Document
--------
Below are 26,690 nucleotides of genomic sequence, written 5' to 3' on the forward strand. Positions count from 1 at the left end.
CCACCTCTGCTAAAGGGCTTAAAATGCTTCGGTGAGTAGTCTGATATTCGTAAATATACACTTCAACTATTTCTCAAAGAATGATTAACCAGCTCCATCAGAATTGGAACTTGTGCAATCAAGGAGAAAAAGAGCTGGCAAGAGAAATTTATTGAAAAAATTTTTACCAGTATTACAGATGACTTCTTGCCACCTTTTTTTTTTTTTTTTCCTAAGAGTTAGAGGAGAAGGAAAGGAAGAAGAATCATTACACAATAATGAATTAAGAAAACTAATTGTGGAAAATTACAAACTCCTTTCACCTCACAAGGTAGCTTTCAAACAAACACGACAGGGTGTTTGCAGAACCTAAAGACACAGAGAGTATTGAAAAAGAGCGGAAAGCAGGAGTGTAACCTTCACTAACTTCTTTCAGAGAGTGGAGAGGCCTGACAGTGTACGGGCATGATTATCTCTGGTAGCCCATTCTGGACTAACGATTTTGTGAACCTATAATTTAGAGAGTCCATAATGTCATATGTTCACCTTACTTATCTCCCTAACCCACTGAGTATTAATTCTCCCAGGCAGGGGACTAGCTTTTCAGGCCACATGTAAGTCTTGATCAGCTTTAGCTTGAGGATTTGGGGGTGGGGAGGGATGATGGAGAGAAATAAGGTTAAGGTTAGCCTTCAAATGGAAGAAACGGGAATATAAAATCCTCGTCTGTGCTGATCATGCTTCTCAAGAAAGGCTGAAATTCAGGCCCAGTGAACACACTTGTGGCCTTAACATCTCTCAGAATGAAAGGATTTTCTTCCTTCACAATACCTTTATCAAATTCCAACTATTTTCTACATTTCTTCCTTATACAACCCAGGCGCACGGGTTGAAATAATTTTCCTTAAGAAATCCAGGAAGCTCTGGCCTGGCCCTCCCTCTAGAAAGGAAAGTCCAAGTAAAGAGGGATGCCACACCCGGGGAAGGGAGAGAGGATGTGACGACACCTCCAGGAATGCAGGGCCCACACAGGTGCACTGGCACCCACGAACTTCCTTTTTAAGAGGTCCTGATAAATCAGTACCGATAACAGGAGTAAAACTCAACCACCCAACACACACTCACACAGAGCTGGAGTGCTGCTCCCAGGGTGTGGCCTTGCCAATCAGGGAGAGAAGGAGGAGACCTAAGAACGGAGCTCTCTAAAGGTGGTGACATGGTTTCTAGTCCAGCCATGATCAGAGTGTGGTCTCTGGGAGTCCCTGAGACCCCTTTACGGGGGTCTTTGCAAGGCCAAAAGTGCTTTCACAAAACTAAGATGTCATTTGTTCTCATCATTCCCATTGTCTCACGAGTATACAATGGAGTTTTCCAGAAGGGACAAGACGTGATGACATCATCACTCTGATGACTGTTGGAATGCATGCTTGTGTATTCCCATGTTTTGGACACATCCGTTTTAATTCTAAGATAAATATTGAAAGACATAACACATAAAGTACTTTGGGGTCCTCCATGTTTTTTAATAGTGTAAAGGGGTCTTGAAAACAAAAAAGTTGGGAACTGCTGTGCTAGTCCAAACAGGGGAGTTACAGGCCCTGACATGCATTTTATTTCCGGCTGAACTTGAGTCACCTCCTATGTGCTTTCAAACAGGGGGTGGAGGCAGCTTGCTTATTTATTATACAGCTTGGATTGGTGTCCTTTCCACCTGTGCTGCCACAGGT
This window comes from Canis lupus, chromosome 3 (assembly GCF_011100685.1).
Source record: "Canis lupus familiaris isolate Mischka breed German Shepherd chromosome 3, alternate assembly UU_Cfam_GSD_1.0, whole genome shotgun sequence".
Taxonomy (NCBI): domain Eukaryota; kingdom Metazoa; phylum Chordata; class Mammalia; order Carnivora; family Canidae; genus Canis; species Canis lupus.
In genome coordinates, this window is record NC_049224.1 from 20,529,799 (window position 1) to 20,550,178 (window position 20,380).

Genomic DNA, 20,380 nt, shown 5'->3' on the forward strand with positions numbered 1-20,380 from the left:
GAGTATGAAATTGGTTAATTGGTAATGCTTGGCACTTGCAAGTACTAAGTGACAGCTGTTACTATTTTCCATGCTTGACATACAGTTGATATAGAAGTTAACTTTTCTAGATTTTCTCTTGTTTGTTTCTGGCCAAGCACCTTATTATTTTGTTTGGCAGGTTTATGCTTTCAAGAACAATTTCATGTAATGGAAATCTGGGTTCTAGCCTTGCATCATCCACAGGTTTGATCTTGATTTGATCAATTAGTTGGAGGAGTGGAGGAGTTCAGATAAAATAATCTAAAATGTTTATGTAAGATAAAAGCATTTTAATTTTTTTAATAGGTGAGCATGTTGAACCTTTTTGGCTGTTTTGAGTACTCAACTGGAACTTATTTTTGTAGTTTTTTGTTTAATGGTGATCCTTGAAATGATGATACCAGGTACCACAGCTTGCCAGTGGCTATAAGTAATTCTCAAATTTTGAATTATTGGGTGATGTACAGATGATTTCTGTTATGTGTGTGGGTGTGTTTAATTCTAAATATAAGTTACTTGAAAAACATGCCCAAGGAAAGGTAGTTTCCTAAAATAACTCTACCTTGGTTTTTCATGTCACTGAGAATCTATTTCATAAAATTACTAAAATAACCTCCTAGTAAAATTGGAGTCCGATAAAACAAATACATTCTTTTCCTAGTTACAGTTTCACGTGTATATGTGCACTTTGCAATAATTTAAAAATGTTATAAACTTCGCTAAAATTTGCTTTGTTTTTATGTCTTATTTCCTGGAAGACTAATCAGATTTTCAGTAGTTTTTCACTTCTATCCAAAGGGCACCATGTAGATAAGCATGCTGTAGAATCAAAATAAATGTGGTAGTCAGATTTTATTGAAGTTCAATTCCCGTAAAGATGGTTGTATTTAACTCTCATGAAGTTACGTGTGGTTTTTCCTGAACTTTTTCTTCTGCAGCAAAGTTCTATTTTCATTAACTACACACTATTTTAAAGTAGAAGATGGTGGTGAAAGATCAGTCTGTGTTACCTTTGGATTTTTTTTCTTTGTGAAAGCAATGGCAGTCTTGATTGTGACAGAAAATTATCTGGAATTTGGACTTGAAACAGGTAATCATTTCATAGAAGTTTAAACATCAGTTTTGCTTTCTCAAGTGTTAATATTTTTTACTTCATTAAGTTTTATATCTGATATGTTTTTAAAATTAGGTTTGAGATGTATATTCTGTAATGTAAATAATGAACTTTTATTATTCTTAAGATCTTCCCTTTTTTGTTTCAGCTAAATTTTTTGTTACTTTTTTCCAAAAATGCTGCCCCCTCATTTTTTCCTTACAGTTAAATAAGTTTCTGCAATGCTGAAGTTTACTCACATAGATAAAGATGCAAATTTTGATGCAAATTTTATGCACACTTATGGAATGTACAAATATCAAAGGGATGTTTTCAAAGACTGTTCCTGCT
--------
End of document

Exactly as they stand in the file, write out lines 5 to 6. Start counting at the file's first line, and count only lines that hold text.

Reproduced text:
Taxonomy (NCBI): domain Eukaryota; kingdom Metazoa; phylum Chordata; class Mammalia; order Carnivora; family Canidae; genus Canis; species Canis lupus.
In genome coordinates, this window is record NC_049224.1 from 20,529,799 (window position 1) to 20,550,178 (window position 20,380).